Alonso reasoned, ”It’s more or less as we expected. We’ve been extremely unlucky with the yellow flags. I had to lift off and probably I lost fourth position. With Button’s penalty, maybe we could have started tomorrow third. It was a lost opportunity today. We were unlucky today, hopefully lucky tomorrow. Tyre degradation looks quite high. We need to do the maximum for that. The start will be important. The two McLarens are behind us – they have very strong race pace so I think there will be a challenge there. The points are on Sunday so we need to be optimistic.”
Considering Lewis Hamilton’s blistering pace in Singapore, his ninth place at Suzuka is something of a mystery. Although it could also suggest that Adrian Newey and his clever crew at Red Bull have made a major breakthrough with their current updates on the RB7.
On his final run Hamilton came across the very slow, dawdling, Marussia of Charles Pic which forced the Briton to take evading action to avoid a huge shunt at the final chicane. Pic was fined €5,000 and reprimanded by the stewards.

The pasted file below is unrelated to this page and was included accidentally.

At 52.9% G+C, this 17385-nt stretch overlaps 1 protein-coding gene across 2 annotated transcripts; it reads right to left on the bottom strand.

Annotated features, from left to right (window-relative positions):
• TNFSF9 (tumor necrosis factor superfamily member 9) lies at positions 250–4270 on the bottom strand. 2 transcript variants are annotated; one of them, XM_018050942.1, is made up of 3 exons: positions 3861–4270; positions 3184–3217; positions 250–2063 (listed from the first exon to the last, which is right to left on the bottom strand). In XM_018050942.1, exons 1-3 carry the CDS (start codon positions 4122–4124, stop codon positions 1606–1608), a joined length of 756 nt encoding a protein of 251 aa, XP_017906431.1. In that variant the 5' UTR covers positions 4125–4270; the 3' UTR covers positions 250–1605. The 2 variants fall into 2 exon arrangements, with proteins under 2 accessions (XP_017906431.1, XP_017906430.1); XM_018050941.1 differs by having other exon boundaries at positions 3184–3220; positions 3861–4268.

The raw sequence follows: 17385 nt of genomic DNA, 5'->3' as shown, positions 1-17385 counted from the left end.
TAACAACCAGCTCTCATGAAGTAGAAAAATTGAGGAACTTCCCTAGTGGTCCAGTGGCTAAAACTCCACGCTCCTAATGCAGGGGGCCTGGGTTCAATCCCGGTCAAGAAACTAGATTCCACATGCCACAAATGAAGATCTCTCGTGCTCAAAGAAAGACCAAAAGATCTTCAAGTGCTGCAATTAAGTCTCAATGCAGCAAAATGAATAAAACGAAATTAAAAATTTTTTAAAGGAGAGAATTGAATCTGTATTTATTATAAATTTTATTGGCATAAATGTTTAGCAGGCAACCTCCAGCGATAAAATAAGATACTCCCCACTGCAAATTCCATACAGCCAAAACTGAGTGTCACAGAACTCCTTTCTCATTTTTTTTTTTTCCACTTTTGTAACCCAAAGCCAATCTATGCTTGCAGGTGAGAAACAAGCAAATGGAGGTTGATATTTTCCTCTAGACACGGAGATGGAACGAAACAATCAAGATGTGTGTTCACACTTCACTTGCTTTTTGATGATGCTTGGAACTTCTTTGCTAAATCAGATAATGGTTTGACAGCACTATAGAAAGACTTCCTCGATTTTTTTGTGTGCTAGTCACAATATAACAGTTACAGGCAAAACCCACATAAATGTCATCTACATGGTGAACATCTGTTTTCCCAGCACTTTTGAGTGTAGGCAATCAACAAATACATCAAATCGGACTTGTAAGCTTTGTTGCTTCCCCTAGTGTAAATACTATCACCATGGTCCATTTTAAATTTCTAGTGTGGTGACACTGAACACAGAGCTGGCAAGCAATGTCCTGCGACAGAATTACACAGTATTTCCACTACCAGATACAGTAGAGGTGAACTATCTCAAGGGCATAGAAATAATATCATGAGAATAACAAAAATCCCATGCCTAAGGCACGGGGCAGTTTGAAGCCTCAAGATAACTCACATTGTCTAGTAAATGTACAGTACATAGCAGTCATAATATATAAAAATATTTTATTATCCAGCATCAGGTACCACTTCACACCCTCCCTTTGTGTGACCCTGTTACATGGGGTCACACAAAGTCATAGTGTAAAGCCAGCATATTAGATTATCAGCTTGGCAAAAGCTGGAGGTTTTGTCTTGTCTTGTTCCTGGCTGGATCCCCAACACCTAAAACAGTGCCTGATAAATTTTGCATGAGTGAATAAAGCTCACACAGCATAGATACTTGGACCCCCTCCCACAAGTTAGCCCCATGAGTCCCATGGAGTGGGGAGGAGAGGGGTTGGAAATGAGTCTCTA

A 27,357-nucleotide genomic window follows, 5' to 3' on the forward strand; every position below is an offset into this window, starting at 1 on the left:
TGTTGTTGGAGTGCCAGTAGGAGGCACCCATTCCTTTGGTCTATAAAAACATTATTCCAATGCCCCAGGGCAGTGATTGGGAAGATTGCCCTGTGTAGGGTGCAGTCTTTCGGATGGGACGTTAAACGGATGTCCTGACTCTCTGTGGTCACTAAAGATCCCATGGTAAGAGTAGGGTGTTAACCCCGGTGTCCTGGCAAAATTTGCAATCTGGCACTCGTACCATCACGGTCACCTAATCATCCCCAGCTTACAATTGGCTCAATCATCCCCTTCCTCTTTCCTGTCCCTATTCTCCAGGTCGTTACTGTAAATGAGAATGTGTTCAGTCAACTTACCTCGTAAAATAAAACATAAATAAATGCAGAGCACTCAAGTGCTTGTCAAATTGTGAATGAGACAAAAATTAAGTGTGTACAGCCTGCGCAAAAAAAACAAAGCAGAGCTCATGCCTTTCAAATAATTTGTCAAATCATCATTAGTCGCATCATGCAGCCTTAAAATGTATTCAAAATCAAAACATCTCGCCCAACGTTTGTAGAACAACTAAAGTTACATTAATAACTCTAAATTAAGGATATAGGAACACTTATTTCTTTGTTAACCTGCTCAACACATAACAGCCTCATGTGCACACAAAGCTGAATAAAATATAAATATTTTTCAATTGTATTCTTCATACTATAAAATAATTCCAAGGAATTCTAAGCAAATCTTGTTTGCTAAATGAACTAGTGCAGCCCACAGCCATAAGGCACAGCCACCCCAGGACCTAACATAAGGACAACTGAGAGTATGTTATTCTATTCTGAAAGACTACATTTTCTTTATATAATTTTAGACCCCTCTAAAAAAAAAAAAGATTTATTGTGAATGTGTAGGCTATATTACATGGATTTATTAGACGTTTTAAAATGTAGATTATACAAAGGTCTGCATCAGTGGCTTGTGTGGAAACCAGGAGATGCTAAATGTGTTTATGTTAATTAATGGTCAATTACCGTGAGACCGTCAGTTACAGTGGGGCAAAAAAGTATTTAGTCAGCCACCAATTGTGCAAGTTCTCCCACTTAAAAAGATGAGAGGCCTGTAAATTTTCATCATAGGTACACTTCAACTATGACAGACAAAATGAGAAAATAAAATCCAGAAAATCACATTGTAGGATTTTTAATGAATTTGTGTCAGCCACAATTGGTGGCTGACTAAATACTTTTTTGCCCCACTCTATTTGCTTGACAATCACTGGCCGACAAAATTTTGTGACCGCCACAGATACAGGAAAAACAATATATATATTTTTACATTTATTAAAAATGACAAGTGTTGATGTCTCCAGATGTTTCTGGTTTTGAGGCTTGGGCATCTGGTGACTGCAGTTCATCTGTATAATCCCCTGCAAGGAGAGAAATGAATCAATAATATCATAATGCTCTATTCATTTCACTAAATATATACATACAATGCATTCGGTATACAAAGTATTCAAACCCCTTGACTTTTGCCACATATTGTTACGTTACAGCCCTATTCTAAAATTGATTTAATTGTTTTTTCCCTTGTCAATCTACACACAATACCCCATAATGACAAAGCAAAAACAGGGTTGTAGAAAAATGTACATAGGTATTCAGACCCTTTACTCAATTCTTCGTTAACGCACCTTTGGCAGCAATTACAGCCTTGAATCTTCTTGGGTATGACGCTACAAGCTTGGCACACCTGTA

Nevertheless Hamilton had no answer in qualifying to the pace setters, ”With the pace that I have, who knows what will happen in the race. Long run pace wasn’t bad yesterday but the car…I’m going to struggle with it tomorrow.”
Although he is classified tenth on the qualifying time sheets, Hulkenberg will drop five places, but will be content that he was able to repay his mechanics with a strong showing after writing off the left side of his VJM05 a couple of hours earlier in FP3.
The first big scalp to go in Q1 was Bruno Senna who was severely baulked on the final sector of his flying lap by a Toro Rosso, resulting in an early shower for the under pressure Brazilian.
Neither Mercedes made it beyond Q2, with Michael Schumacher and Nico Rosberg ending the session 13th and 15th respectively.
Others who would have expected to progress to Q3 but failed were: Pastor Maldonado, Paul di Resta and, as mentioned, Felipe Massa.
Subbed by AJN.
Japanese Grand Prix, Qualifying – Saturday, 6 October 2012
|1||1||Sebastian Vettel||Red Bull Racing-Renault||1:32.608||1:31.501||1:30.839||11|
|2||2||Mark Webber||Red Bull Racing-Renault||1:32.951||1:31.950||1:31.090||15|
|10||12||Nico Hulkenberg||Force India-Mercedes||1:32.828||1:32.272||12|
|12||11||Paul di Resta||Force India-Mercedes||1:32.898||1:32.327||14|
|21||22||Pedro de la Rosa||HRT-Cosworth||1:35.385||6|
|Q1 107% Time||1:38.471|
Note: Schumacher drops 10 grid spots for causing a collision at previous round; Button and Hulkenberg drop five grid places for unscheduled gearbox changes.